The intelligence of Doom Patrol doesn't end with its overt intertextuality. From The New Brotherhood of Dada and the Painting That Ate Paris, to the 'Potlatch' episode from volume 3, Morrison mines the history of art, philosophy, religion and mythology in order to enrich his stories in a manner that is as edifying as it is hilarious.

At the end of the day, comics are a visual medium and their stories are told as much by their images as by their text. Much is made of Dave Gibbons's art in Watchmen--in particular its cinematic qualities and embedded symbolism. The problem is that what is called cinematic is really just a way of describing the book's utter lack of visual narrative movement. The result of this is that Watchmen is almost entirely dependent on Moore's text in order to convey the movement of the narrative. This is problematic in general, but especially in a comic that is so often bogged down by wordiness.

Another issue with Gibbons's art is its tendency to insert information that at first might seem significant, yet in reality turns out to be meaningless. The obvious example of this is the inkblot pattern on Rorschach's mask, which alters from panel to panel, signifying little besides something "cool" for readers to comment upon. None of this is to say that the art in Watchmen looks bad--it doesn't--however, the art adds very little substance and reflects the book's overall clumsy pretension. Richard Case handles the pencils for the majority of the issues of Morrison's run on Doom Patrol and his work very ably adds to the comic's overall mood of enlightened levity. There are occasional moments of genius in the art, like the alien castle that is clearly modeled on Antonio Gaudi's Sagrada Familia. Morrison's vision for the book is ambitious, to say the least, and Case and the other artists have successfully translated his ideas into artwork that carries and even amplifies the comic's whimsical seriousness.

Ultimately, I think, these two books reflect the differences in temperament and attitude of their respective creators. Like much of Moore's other work, Watchmen is a politically confused, philosophically deterministic and ultimately morally muddy mess. How else does one describe a book in which the people who put on costumes to help their fellows run the gamut from jingoistic fascists to psychopaths to ineffectual effete pseudo-aristocrats; or in which the only character who can properly be described as a superhero can foresee the conclusion of events into the future; or in which another of the ostensible heroes engineers an "alien" invasion, destroying a city in order to prevent the destruction of the world?

Grant Morrison is clearly as off-the-wall a creator as Alan Moore could ever hope to be, but his worldview as presented in his books is gratefully free of the pessimistic moralizing and self-conscious "grittiness" that more or less defines Moore's oeuvre. Instead, Morrison chooses to exercise his curiosity about the world, about art and about the significance of the comics medium in a way that never ceases to entertain his readers--or at least he did so with Doom Patrol.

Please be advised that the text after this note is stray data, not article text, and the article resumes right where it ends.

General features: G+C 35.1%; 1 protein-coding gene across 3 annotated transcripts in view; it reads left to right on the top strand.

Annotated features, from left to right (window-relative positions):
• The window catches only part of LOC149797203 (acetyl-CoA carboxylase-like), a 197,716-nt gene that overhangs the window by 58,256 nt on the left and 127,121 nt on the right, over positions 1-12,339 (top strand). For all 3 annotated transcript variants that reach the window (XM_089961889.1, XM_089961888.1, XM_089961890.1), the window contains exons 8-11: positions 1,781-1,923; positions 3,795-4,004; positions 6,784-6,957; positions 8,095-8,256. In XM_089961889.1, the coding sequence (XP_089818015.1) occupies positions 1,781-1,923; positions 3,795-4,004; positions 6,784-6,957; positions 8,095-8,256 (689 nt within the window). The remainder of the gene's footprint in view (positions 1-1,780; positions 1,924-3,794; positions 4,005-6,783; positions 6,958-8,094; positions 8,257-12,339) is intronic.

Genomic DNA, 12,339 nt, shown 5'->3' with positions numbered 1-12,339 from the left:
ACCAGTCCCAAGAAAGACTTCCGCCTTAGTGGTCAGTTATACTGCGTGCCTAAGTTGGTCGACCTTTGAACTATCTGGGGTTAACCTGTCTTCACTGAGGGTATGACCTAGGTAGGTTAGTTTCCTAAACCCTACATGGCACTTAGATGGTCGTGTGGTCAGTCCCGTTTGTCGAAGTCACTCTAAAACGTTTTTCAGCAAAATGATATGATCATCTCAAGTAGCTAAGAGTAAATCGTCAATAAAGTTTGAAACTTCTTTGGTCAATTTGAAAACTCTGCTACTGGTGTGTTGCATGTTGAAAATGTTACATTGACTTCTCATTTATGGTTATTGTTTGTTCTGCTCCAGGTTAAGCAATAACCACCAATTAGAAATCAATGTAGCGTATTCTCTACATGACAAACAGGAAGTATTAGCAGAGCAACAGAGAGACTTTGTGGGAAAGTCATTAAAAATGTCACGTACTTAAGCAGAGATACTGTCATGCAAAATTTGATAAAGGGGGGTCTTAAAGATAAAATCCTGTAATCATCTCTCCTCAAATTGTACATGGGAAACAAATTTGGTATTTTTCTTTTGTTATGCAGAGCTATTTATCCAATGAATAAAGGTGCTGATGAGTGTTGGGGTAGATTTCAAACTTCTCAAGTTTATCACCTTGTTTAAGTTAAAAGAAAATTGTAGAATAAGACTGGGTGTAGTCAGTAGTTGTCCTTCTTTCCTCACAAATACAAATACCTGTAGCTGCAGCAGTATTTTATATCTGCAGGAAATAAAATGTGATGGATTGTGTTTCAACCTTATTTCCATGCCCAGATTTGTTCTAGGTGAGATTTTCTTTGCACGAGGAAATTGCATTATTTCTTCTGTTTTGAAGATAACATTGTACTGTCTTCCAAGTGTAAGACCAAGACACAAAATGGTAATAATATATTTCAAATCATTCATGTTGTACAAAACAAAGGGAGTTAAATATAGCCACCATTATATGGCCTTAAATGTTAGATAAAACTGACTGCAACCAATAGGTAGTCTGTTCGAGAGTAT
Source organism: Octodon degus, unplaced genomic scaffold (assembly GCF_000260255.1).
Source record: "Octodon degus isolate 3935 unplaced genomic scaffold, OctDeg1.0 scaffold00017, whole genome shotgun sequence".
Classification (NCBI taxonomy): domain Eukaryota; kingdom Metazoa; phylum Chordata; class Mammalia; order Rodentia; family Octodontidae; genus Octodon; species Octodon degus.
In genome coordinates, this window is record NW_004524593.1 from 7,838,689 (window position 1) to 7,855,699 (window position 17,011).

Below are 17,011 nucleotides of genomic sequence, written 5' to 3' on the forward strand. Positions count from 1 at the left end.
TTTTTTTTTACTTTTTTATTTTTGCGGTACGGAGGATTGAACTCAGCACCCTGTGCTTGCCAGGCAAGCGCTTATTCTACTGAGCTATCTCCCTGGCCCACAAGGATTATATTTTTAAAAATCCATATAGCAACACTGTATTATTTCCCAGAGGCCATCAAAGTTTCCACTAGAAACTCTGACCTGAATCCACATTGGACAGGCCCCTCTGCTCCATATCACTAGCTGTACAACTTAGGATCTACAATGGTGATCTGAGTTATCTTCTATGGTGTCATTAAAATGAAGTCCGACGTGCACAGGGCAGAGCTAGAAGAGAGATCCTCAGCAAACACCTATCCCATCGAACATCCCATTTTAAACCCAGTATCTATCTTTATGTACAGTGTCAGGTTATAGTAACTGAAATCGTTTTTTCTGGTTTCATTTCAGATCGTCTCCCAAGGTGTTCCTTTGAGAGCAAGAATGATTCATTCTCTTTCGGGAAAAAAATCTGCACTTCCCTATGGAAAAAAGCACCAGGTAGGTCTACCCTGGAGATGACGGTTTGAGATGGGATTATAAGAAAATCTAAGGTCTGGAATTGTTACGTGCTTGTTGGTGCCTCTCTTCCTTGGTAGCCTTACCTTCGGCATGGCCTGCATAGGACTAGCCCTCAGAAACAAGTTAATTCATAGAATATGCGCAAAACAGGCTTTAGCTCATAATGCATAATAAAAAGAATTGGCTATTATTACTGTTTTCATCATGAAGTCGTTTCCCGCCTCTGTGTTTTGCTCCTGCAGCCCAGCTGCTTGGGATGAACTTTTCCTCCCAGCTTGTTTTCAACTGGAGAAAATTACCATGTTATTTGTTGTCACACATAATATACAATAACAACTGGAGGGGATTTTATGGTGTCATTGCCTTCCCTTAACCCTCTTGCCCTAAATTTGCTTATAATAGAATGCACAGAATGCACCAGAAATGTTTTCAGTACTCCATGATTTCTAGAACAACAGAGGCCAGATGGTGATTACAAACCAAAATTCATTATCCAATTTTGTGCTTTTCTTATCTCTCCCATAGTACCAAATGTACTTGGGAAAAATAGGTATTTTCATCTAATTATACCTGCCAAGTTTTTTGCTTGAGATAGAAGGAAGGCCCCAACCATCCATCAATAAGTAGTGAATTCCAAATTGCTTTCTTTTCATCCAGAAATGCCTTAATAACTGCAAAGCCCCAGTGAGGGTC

Vee (Scratch) said...

I'll probably check out Doom Patrol some time soon.

I never ever heard any of my artist friends give Dave Gibbons props. For the most part I never ever heard the art of the Watchmen mentioned at all, well until the recent hype-machine decided to put out anything and everything Watchmen related to for the extra synergized dollar.

Ok, I definitely agree with you on some of the writing. Moore's decision to add Daniel Dreiberg's scientific papers did give me a sleepy spell for a minute. Less could have been done to build that character.

The Watchmen and Philosophy is a marketing trick that worked well for the Matrix. There are several Matrix-philosophy books. What I didn't know was that there are 'philosophy' books for Lords of the Ring and Zelda! There's basically a small market for psychology of popular culture series. It is kind of crazy.

Good write up.

david e. ford, jr said...


The weird thing about the art is that, at least in my opinion, everything that is wrong with it is the writer and not the artist's fault. Gibbons is certainly a serviceable artist and many of the illustrations are aesthetically pleasing. But when I first read Watchmen, one of the things that I kept reading from those who support its canonical status is that the art itself was revolutionary because of the way it employed "cinematic" techniques. To me, this is simply short-hand for the fact that panel after panel shows the same view--often getting gradually closer or farther in perspective. The problem, which is something I point out in my post, is that there is no narrative force in the illustrations. This is obviously a decision made by the writer and simply followed by the artist.

Insofar as all the "extra" material went--like Dreiberg's papers or that memoir or whatever that other narrative is--I wasn't able to read any of it. I realize that the creators felt like this was another sort of 'revolutionary' aspect of their book, but the story itself is so damned boring, that I can't imagine tripling the reading time by absorbing all that extra.